BOSTON — Several large aerospace firms are responding to a U.S. Missile Defense Agency (MDA) solicitation that could lead to a new prime contract for the U.S. missile shield, and one, Northrop Grumman, has indicated it will challenge Boeing for the lead role.

Boeing Missile Defense Systems of Arlington, Va.,

has served as prime contractor for the Ground Based Midcourse Defense System (GMD) since 1998, but the MDA, in a request for information issued Nov. 20, said it is considering different options for the program. These include awarding a new prime contract structured similar to Boeing’s or, more likely, breaking the work in to separate components: one for advanced development and one for maintenance and logistics.

Marynoele Benson, a Northrop Grumman spokeswoman, said in a written response to questions Dec. 13 that the company has the systems integration and missile defense experience “to take on a leadership role in all follow-on GMD efforts.” Northrop Grumman Mission Systems of Reston, Va., will lead a corporate-wide response to the request for information, she said.

Scott Fancher, vice president and general manager of Boeing Missile Defense Systems, said in a written response to questions Nov. 30 that the company planned to respond to the request for information and has unique expertise gained through its work thus far as GMD prime contractor. The GMD system includes interceptors, ground- and sea-based sensors, and a complex command and control system.

noted that Boeing had recently received an “exceptional” rating from the MDA following an evaluation of its work on the GMD program.

In a news release Dec. 12,

Northrop Grumman

refers to its own

experience as a prime contractor on “numerous large, complex weapons systems for the U.S. government.

” In missile defense, Northrop Grumman is

prime contractor for the Space Tracking and Surveillance System satellites and Kinetic Energy Interceptor, the release noted, adding that the company also runs

the Missile Defense Integration and Operations Center in Colorado Springs, Colo., which handles tasks including research, analysis and war games for MDA.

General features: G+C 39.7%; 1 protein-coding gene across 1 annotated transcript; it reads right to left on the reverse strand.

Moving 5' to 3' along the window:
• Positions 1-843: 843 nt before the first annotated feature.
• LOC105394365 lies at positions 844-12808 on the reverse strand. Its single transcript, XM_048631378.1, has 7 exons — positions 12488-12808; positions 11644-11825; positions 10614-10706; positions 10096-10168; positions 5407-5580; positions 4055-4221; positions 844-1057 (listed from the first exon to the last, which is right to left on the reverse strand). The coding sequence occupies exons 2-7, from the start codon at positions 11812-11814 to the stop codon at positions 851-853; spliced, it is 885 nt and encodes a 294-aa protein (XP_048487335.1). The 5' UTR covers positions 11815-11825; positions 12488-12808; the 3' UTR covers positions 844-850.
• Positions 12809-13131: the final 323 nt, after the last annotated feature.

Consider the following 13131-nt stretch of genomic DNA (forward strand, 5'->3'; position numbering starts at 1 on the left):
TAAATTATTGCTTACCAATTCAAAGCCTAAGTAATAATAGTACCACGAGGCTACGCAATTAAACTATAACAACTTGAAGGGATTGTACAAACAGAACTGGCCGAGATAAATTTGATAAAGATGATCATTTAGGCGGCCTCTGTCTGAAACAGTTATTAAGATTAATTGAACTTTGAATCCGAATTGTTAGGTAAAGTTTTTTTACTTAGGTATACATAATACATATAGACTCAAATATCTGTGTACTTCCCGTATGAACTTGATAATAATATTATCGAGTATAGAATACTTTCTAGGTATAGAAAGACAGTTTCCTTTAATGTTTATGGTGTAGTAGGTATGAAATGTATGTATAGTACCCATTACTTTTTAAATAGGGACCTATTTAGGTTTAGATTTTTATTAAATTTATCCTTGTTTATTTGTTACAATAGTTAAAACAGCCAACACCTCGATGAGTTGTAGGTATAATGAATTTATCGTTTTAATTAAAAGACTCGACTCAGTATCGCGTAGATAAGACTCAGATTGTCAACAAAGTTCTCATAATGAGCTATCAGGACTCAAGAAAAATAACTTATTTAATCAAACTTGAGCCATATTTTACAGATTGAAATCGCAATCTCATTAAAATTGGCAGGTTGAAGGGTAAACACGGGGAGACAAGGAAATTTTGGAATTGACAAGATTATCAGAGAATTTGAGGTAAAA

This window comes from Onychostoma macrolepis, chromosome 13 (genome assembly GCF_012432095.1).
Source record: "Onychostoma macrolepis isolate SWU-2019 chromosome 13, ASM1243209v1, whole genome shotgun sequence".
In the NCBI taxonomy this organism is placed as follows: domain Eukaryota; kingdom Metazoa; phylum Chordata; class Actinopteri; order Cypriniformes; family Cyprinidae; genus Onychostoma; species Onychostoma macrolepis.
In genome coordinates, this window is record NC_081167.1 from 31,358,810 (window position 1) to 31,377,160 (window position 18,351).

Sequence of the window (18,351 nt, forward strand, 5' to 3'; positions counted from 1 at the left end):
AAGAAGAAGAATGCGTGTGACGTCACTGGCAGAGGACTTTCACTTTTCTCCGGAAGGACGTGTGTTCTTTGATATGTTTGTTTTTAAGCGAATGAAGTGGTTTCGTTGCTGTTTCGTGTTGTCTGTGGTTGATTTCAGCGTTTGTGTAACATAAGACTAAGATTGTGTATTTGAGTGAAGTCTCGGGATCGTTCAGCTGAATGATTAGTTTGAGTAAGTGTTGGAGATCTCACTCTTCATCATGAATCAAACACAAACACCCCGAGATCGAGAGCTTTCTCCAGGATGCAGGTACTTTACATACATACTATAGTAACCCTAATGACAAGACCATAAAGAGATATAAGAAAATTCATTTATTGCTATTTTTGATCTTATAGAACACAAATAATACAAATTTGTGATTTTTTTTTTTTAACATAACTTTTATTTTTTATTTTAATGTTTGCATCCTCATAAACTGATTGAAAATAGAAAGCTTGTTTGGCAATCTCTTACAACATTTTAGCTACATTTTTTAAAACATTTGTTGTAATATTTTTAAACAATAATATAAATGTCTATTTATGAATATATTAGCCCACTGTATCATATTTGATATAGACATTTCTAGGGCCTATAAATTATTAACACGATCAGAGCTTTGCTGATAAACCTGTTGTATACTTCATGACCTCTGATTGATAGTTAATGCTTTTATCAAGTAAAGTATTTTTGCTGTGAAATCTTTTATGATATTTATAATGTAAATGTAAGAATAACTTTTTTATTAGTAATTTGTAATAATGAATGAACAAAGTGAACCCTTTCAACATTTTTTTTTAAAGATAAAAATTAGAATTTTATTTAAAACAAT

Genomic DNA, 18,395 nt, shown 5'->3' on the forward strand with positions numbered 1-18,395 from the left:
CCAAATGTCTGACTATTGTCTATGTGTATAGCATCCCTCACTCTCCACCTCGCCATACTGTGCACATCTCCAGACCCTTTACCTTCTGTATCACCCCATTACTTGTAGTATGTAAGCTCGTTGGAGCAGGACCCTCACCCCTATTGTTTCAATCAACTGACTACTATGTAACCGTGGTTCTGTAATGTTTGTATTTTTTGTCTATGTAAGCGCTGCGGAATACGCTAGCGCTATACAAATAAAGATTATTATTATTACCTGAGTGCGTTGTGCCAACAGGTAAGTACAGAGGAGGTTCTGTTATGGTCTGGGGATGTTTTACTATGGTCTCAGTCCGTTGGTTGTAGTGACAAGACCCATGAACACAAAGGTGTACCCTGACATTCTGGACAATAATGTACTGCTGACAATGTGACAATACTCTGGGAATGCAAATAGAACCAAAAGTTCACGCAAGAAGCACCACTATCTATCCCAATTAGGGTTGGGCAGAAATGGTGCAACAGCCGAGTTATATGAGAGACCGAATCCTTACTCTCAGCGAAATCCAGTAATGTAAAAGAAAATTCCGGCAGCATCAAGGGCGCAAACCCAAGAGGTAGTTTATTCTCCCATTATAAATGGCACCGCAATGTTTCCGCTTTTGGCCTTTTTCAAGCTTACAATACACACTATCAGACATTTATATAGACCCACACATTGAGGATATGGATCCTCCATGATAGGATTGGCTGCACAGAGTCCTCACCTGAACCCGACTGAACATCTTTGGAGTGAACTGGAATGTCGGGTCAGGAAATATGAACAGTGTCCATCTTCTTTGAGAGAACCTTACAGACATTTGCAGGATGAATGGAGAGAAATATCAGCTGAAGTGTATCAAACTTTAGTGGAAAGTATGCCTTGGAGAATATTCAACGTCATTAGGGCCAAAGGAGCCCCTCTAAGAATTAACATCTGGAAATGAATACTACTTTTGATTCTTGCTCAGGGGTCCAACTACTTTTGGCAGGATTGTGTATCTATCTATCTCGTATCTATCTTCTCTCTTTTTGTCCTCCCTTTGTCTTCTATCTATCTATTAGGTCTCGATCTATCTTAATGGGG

“Our experience integrating large, sophisticated weapons systems ranges from missile defense to ICBMs to nuclear aircraft carriers,” Jerry Agee, corporate executive for missile defense and president of Northrop Grumman Mission Systems, said in the Dec. 12 news release. “Northrop Grumman intends to bring its strong portfolio to bear on this critical missile defense program and demonstrate that the seamless delivery of an integrated missile defense system – optimized for performance and ready when needed – is within MDA’s grasp.”

Raytheon Co. of Waltham, Mass., also plans to respond to the request for information with input from several sectors of the company, according to Guy Shields, a company spokesman. Shields declined to say whether Raytheon would seek the prime contractor role.

Shields noted in a written response to questions

Dec. 13 that Raytheon has a “great understanding of the GMD system,” having built

the kill vehicles for the

interceptors and most of the tracking sensors used by the system.

Lynn Fisher, a spokeswoman for Lockheed Martin Space Systems of Sunnyvale, Calif., said in a written response to questions Dec. 12 that the company does not announce competitive intentions as a matter of policy, but noted the “GMD follow-on effort would provide a natural application of our talents and capabilities.”

Responses to the MDA request for information are due Dec. 31.